FlexibleFriend Wed 16-Oct-19 18:51:21

My house was owned outright by me long before my marriage to my ex and he claimed half, he got a quarter so I know I'm right.

paddyann Wed 16-Oct-19 18:54:07

My husbands friends wife owned the house for over 20 years before they married mcem .It was never changed to both names .I dont know if that makes a difference as I have had very little experience of divorce .When my daughter divorced her OH ,he had already messed up her finances so much that she had to declare herself bankrupt .

FlexibleFriend Wed 16-Oct-19 18:58:49

You can have a clean break and a portion of his pension as the pension unless already being paid out would be transferred as a lump sum from one pension pot to another.

mcem Wed 16-Oct-19 21:03:20

Divorce arrangements aren't always obvious to an outsider. My teenage DD was convinced her poor father came out of it with nothing while I got the house.
She had no idea about pension valuations etc.
People may not choose to divulge the details.

FlexibleFriend Wed 16-Oct-19 21:59:22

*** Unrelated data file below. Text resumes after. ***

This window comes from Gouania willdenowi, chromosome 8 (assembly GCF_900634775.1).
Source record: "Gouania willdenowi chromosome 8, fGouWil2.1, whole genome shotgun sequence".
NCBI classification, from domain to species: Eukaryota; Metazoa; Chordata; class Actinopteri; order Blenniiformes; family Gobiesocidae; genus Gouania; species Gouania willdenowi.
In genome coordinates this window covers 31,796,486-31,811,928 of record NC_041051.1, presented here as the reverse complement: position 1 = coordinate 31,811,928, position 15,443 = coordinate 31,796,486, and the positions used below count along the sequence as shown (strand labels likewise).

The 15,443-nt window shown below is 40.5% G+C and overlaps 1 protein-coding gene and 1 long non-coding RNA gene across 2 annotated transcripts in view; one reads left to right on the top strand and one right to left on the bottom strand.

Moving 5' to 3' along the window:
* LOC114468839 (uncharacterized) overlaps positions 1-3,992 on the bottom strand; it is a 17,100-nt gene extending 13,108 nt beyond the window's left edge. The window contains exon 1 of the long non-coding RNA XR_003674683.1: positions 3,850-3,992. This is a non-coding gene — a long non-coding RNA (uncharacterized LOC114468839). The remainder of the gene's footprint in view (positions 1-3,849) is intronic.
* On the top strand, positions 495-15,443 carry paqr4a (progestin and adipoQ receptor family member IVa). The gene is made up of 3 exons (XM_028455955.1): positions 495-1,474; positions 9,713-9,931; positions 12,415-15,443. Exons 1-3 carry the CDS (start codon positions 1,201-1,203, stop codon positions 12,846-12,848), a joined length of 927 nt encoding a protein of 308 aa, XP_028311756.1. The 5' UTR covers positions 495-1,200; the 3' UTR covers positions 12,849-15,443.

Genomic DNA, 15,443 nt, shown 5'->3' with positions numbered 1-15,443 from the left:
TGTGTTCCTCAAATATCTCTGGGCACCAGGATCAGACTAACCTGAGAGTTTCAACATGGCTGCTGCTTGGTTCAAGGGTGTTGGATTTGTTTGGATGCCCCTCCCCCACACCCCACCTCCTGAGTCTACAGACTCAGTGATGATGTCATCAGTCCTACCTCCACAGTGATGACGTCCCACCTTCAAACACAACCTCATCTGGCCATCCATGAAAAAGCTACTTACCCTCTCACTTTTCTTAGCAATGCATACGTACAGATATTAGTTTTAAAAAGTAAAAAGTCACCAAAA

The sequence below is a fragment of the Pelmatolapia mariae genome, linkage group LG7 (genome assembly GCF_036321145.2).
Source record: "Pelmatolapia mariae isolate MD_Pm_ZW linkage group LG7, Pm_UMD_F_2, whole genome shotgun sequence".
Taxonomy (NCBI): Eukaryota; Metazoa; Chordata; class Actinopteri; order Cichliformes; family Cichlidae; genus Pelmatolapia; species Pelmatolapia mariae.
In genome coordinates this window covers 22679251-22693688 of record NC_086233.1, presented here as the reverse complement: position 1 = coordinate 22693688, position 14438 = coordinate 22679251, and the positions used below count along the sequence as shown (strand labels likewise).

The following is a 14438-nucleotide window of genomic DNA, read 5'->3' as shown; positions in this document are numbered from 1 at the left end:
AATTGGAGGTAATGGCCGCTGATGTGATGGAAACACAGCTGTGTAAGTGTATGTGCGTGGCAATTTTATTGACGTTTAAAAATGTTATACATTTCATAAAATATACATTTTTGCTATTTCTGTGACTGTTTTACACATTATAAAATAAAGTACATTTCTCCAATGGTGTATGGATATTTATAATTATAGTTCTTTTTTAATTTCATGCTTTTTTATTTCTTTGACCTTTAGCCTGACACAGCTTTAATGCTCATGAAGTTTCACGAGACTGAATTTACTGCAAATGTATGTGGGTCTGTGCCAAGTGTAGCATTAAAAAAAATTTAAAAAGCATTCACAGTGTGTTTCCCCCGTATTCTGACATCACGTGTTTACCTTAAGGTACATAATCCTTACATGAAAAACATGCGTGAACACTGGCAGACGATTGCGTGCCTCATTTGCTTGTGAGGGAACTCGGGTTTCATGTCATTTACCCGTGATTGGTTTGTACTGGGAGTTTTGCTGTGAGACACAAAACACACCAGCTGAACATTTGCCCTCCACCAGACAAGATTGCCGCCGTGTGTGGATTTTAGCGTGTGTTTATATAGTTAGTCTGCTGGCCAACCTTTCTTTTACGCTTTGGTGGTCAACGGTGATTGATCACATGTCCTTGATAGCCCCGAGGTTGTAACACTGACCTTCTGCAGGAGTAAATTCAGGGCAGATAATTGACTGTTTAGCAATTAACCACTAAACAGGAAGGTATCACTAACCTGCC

I'm happy to disclose, the house in my sole name was divided 3/4 to me and 1/4 to him . My two private pensions I kept completely, he kept one of his completely and one was split 50/50, I used the one that was split to buy him out of the house. I tried to say he could keep his pensions if I could keep the house but was told the house was too big for my needs so it had to be sold and if I refused they'd send in the bailiffs. I persuaded him to take the cash rather than wait for the house to sell which he did cos he was skint and needed the money asap.

Tangerine Wed 16-Oct-19 22:06:26

If you've been in a long marriage, I suspect that he can claim half your pension. As Daisymae said earlier, this is what equality means in the eyes of the law.

However, if it is a short marriage, things may be different.

As others have said, seek legal advice. Perhaps ask Citizens Advice.

Davidhs Thu 17-Oct-19 07:42:14

The point has been made that every case is different, and certainly a partners business assets will not always be taken into account, nor a house that was owned outright before the marriage.
What will figure highly is solicitors fees, a fiercely contested divorce agreement can be crippling, so try very hard to get a negotiated settlement.